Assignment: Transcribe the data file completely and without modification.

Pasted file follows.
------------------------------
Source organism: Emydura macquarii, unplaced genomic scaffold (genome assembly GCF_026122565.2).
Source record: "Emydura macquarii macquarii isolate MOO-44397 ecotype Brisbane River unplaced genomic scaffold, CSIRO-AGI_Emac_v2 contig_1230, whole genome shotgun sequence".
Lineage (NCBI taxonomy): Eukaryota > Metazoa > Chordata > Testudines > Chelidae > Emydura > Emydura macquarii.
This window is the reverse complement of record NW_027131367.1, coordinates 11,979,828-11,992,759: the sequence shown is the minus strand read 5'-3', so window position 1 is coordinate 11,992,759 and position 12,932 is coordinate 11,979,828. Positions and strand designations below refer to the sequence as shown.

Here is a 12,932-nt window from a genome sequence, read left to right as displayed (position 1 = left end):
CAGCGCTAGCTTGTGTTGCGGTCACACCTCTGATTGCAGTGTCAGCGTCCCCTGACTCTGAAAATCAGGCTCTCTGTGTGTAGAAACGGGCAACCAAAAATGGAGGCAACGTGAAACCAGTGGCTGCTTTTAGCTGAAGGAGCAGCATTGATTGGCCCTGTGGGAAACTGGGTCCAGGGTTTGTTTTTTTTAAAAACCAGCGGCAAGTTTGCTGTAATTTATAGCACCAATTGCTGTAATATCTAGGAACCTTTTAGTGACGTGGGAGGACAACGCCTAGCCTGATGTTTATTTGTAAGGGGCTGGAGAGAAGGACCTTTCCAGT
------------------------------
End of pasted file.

Source organism: Emydura macquarii, unplaced genomic scaffold (genome assembly GCF_026122565.2).
Source record: "Emydura macquarii macquarii isolate MOO-44397 ecotype Brisbane River unplaced genomic scaffold, CSIRO-AGI_Emac_v2 contig_1230, whole genome shotgun sequence".
Lineage (NCBI taxonomy): Eukaryota > Metazoa > Chordata > Testudines > Chelidae > Emydura > Emydura macquarii.
This window is the reverse complement of record NW_027131367.1, coordinates 11,979,828-11,992,759: the sequence shown is the minus strand read 5'-3', so window position 1 is coordinate 11,992,759 and position 12,932 is coordinate 11,979,828. Positions and strand designations below refer to the sequence as shown.

Here is a 12,932-nt window from a genome sequence, read left to right as displayed (position 1 = left end):
CAGCGCTAGCTTGTGTTGCGGTCACACCTCTGATTGCAGTGTCAGCGTCCCCTGACTCTGAAAATCAGGCTCTCTGTGTGTAGAAACGGGCAACCAAAAATGGAGGCAACGTGAAACCAGTGGCTGCTTTTAGCTGAAGGAGCAGCATTGATTGGCCCTGTGGGAAACTGGGTCCAGGGTTTGTTTTTTTTAAAAACCAGCGGCAAGTTTGCTGTAATTTATAGCACCAATTGCTGTAATATCTAGGAACCTTTTAGTGACGTGGGAGGACAACGCCTAGCCTGATGTTTATTTGTAAGGGGCTGGAGAGAAGGACCTTTCCAGT